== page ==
In a bold Swiftian essay from a non-fiction book soon to be published called Eating Animals, New York novelist Jonathan Safer Foer brings up an unpleasant fact:
Rendering—the conversion of animal protein unfit for human consumption into food for livestock and pets—allows processing plants to transform useless dead dogs into productive members of the food chain. In America, millions of dogs and cats euthanized in animal shelters every year become the food for our food.
Guess I should have known. After all, as Foer points out:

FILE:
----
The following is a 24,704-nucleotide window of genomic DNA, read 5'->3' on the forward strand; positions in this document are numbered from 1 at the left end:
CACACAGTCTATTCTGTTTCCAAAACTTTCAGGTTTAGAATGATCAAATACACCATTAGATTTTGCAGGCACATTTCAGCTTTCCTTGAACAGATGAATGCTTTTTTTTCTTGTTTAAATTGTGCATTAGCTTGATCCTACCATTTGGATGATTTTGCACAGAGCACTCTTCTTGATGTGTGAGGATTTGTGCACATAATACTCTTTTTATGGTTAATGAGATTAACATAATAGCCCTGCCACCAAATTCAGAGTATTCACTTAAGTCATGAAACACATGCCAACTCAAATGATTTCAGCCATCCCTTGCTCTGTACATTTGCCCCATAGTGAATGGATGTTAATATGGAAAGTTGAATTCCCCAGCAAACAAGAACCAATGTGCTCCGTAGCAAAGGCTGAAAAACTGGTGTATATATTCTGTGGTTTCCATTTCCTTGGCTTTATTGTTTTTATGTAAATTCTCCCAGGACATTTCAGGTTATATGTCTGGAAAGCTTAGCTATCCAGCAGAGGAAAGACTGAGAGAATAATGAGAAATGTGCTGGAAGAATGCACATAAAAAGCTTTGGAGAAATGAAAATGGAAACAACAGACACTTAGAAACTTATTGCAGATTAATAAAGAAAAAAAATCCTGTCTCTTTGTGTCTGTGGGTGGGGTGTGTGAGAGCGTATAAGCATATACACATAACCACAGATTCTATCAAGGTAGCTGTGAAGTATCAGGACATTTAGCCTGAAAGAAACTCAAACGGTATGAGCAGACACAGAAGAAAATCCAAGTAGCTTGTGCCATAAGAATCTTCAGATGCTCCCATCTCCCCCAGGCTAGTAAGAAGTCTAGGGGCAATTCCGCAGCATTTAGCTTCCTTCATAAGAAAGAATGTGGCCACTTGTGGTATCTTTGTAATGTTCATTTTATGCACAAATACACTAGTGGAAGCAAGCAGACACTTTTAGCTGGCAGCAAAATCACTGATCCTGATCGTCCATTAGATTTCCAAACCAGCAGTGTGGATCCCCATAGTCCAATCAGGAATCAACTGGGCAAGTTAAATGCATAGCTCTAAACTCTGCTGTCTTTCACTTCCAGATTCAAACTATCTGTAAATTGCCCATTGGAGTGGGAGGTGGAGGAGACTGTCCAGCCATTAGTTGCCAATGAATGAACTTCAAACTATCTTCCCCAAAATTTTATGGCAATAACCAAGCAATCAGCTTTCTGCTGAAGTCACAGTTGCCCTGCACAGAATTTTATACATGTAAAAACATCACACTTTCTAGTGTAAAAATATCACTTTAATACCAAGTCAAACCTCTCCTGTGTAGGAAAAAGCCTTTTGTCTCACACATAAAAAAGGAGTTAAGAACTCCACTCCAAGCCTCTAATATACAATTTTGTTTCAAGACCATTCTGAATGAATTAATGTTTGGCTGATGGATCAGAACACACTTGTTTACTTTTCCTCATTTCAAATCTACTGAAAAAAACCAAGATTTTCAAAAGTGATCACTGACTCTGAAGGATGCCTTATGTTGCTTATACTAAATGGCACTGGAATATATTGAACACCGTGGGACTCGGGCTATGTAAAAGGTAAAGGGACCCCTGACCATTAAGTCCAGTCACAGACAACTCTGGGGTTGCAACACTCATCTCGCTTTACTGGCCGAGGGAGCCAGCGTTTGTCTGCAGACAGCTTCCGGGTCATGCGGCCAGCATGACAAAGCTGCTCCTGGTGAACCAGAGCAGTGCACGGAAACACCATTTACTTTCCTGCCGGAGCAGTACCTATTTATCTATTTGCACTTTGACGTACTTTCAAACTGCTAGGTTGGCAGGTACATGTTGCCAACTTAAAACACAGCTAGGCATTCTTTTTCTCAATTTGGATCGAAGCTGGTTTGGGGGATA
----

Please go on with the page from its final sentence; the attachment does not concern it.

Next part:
Few people sufficiently appreciate the colossal task of feeding a world of billions of omnivores who demand meat with their potatoes.
But at the same time, there are folks out there in the world raising cattle, working to do the job right, for the herd, for meat-eaters, and "in conjunction with [Federal and state] agencies," as rancher Gareth Plank explains in a video report for the Redding Searchlight (below).
That means working to make sure the operation is improving the clarity of local streams, to encourage salmon to spawn. It means irrigating thoughtfully, to avoid waste (though Plank complains about restrictions on his water use). And it clearly means a lot of plain hard work.
Take a look: